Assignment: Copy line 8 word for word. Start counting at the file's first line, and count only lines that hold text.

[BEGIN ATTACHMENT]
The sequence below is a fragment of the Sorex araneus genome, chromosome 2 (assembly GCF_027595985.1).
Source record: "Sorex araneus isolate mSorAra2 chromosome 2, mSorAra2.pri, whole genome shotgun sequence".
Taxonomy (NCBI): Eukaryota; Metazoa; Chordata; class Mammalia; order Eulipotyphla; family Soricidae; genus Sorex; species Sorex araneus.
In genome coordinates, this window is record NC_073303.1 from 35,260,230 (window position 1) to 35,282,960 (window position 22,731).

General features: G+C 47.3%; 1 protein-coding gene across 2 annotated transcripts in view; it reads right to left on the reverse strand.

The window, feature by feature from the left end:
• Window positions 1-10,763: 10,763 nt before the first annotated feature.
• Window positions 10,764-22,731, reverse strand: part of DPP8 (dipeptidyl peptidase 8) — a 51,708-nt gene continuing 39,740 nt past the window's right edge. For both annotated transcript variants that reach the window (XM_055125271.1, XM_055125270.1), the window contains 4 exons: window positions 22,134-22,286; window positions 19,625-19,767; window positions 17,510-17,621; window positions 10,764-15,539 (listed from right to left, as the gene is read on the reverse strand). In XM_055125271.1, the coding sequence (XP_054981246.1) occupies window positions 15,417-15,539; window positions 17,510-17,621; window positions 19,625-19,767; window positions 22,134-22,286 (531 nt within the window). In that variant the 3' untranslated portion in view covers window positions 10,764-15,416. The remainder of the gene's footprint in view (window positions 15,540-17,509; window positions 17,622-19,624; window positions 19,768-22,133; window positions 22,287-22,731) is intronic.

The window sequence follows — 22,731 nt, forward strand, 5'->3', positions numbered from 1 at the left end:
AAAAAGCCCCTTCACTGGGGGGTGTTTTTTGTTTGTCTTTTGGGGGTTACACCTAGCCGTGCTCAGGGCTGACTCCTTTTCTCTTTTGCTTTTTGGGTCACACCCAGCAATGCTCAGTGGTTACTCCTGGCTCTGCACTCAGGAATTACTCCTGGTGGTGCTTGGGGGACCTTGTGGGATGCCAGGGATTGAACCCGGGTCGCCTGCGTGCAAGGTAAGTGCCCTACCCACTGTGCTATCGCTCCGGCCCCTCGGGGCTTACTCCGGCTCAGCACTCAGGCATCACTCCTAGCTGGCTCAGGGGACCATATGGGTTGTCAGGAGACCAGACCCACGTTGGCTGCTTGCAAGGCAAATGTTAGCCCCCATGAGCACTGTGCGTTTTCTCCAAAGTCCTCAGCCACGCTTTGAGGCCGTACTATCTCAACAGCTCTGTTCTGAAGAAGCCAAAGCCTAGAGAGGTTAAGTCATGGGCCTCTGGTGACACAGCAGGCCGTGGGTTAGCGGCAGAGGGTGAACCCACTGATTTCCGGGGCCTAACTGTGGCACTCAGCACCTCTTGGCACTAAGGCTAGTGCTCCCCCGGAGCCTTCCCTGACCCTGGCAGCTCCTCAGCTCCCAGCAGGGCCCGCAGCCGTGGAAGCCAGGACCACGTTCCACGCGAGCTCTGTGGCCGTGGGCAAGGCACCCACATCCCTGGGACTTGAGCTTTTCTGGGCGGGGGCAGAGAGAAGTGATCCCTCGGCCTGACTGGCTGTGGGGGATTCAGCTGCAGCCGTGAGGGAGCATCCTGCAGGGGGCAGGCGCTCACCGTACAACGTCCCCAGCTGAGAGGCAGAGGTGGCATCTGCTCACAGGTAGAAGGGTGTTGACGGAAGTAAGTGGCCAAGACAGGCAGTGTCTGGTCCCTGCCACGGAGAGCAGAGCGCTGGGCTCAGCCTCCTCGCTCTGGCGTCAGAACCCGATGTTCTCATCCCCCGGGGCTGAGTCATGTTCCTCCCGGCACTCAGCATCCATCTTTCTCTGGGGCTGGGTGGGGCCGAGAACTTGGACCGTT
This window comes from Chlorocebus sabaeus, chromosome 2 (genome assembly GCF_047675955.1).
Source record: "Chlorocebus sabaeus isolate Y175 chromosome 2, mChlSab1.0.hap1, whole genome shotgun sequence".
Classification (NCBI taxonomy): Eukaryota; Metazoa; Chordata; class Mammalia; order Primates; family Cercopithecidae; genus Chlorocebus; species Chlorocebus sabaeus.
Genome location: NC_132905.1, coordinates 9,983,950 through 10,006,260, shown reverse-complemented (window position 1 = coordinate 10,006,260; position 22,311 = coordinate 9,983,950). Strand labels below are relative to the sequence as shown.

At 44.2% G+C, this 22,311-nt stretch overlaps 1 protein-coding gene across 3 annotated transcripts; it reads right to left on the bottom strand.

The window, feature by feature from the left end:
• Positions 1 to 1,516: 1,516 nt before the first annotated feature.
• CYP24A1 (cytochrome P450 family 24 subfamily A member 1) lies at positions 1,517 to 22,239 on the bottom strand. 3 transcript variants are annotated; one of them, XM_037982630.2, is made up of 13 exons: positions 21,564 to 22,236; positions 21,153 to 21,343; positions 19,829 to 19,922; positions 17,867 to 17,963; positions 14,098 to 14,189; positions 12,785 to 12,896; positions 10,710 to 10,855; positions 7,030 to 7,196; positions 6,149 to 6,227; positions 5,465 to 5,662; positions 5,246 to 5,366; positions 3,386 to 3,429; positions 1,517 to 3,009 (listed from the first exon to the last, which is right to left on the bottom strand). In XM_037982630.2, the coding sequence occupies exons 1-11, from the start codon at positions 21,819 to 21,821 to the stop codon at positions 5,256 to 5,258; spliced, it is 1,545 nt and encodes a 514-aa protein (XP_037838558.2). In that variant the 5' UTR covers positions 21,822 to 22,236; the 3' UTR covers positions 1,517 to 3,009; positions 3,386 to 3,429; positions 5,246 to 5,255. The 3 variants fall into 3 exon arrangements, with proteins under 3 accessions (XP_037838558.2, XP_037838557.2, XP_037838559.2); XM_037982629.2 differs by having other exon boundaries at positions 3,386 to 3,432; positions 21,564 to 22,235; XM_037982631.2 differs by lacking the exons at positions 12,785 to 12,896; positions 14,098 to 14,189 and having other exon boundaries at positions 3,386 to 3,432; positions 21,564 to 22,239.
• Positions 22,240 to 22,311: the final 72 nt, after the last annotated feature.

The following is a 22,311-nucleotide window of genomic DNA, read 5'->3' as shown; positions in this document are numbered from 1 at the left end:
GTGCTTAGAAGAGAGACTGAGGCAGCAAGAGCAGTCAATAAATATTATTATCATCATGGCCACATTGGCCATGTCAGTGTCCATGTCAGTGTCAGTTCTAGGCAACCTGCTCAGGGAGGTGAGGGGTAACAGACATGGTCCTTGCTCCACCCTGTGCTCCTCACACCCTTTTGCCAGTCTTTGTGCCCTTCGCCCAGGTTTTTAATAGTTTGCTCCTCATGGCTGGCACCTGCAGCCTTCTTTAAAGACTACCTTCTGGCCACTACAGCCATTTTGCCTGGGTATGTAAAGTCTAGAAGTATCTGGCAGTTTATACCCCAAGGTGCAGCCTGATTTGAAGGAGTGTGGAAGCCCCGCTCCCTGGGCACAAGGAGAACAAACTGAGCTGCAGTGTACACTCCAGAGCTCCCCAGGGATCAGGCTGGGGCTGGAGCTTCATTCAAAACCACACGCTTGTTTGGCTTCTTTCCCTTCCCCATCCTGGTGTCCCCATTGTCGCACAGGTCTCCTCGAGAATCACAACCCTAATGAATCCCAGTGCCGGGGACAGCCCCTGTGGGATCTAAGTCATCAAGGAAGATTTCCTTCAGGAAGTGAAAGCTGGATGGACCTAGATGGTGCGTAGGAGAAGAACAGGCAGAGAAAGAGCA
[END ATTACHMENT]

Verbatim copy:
• Window positions 10,764-22,731, reverse strand: part of DPP8 (dipeptidyl peptidase 8) — a 51,708-nt gene continuing 39,740 nt past the window's right edge. For both annotated transcript variants that reach the window (XM_055125271.1, XM_055125270.1), the window contains 4 exons: window positions 22,134-22,286; window positions 19,625-19,767; window positions 17,510-17,621; window positions 10,764-15,539 (listed from right to left, as the gene is read on the reverse strand). In XM_055125271.1, the coding sequence (XP_054981246.1) occupies window positions 15,417-15,539; window positions 17,510-17,621; window positions 19,625-19,767; window positions 22,134-22,286 (531 nt within the window). In that variant the 3' untranslated portion in view covers window positions 10,764-15,416. The remainder of the gene's footprint in view (window positions 15,540-17,509; window positions 17,622-19,624; window positions 19,768-22,133; window positions 22,287-22,731) is intronic.